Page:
They leave for many reasons: financial concerns, family issues or worries the University of Minnesota isn’t a good fit.
But now, more University freshmen are making it through their first year than ever before.
Of first-year students who came to the University in fall 2013, 92.6 percent returned this year — an increase of 2.1 percentage points over the previous freshman class.
During the same year, the retention rate for first-year students of color rose to 92.63 percent — edging out the average for the first time.
University President Eric Kaler highlighted the numbers in a report to the Board of Regents last week.
“I am very heartened by this data, which indicates that our students — from all backgrounds — like it here and want to stay here,” Kaler told the regents.
The figures come eight years after University regents set a goal to hit a 90 percent first-year retention rate, said Bob McMaster, vice provost and dean of undergraduate education. The University hit that goal with the class that entered in 2008, McMaster said.
First-year retention rates are important to maintaining graduation rates, he said.
“Students who do persist into the sophomore year are much more apt to stay and graduate than not,” McMaster said. “The first year is just critical for their success.”
The higher rates have also increased the University’s standing among its Big Ten peers in first-year retention, McMaster said.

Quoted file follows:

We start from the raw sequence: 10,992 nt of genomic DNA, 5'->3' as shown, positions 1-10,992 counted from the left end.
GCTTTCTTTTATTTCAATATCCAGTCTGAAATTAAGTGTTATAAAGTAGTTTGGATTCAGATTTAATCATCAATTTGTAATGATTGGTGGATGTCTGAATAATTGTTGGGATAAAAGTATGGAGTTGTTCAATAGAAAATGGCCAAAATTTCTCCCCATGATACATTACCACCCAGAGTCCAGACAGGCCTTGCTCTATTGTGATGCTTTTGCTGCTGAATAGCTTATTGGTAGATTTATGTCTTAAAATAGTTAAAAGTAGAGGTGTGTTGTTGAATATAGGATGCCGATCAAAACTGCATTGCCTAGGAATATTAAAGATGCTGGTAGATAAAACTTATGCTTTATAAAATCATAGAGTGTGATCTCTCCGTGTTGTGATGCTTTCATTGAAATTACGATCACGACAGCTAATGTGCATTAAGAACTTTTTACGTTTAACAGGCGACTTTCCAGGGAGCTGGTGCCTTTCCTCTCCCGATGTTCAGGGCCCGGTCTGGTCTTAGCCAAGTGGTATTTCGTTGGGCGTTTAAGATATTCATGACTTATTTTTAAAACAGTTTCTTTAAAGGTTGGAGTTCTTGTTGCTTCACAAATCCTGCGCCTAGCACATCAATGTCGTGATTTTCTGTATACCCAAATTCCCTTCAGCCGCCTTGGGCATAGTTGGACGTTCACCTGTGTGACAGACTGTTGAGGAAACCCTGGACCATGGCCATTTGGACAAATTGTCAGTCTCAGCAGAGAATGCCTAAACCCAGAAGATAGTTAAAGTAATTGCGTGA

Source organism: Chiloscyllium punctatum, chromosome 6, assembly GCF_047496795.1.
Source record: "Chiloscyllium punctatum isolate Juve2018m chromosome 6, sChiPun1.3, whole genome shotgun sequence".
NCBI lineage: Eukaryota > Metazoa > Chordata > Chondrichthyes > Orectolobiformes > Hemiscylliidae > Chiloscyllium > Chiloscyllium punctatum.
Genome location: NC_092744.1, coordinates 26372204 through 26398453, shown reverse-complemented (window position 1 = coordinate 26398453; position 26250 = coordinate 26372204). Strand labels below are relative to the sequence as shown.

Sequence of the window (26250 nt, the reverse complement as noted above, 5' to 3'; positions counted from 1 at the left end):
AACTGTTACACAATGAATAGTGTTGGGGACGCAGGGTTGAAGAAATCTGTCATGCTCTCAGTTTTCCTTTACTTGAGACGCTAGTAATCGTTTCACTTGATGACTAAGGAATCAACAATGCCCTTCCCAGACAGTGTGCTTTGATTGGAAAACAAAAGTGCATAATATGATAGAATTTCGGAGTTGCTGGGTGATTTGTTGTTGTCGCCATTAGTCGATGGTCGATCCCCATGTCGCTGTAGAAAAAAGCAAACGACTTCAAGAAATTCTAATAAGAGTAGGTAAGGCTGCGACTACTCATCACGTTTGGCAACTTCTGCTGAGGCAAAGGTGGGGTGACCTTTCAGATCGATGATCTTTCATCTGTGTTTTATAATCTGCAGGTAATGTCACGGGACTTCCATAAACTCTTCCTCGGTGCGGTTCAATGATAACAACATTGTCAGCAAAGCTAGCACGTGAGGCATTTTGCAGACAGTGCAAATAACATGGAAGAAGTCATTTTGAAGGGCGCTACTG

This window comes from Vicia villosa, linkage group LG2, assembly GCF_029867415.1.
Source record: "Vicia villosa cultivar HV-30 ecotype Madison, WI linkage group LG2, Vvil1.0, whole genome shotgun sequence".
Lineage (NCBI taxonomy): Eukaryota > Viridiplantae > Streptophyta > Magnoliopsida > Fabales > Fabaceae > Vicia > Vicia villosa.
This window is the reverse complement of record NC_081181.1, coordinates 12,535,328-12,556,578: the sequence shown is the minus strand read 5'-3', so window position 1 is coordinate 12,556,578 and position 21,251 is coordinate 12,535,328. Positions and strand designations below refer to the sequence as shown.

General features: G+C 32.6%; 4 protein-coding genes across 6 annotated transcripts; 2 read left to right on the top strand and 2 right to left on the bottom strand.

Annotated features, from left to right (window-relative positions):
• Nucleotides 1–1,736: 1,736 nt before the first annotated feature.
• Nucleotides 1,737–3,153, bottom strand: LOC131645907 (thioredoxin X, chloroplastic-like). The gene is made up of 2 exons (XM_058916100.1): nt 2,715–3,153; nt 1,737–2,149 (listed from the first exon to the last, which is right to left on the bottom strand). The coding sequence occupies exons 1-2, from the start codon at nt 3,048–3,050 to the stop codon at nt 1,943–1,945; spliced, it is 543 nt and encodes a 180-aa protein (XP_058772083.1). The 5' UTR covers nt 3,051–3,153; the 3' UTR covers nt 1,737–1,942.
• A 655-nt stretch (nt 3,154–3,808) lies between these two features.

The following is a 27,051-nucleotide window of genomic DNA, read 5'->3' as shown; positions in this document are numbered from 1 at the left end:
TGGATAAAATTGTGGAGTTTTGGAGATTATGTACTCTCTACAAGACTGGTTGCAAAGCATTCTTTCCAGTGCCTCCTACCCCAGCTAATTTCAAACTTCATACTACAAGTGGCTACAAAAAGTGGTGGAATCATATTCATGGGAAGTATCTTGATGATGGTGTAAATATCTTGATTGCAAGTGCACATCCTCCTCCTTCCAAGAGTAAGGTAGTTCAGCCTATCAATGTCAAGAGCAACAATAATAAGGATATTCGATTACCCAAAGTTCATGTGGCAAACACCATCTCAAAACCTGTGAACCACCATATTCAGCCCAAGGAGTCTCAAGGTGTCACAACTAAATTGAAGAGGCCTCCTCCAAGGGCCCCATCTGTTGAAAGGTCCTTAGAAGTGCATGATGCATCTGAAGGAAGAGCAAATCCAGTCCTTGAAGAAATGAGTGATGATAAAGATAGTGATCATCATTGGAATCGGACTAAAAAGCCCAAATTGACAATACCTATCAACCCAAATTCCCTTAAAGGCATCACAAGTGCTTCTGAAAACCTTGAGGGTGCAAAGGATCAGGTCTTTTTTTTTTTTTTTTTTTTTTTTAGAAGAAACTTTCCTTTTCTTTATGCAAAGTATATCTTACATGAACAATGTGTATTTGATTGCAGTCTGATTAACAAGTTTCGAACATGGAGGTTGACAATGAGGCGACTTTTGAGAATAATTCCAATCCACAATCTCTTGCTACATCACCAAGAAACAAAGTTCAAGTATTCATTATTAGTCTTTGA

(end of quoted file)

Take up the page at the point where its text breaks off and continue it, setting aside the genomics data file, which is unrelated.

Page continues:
“We’ve gone from basically last place into the middle of the pack now,” McMaster said. “Our goal is to continue, over the next few years, to nudge up that first-year retention number.”
McMaster cited several reasons for the higher rate, including stronger applicants, a longer orientation, freshman-specific courses, improved access to classes and the President’s Emerging Scholars Program, which admits and gives scholarships to low-income students.
He said retaining minority students is an important part of narrowing the achievement gap between white and non-white students in college and K-12 schools.
Black Student Union president Mike Ampaabeng said his group also focuses on retaining students.
“One of our pillars is promoting excellence — excellence [meaning] staying in school,” Ampaabeng said, adding that the group uses a mix of community service and campus involvement.
The new figures come months after Kaler announced the Retaining all Our Students initiative, which McMaster said deals specifically with retaining low-income students. But it’s too soon to tell how it will play a part in increasing retention rates, he said.
McMaster and Ampaabeng both said they still see room for progress.
“We’re working harder to try and attain international black students, as well as black students [who] maybe haven’t heard about the Black Student Union,” Ampaabeng said.
McMaster said he’d like to see retention stretch beyond students’ first years.
“We have to make sure we’re vigilant, so that this will mean, down the line, the same graduation rates as well,” he said.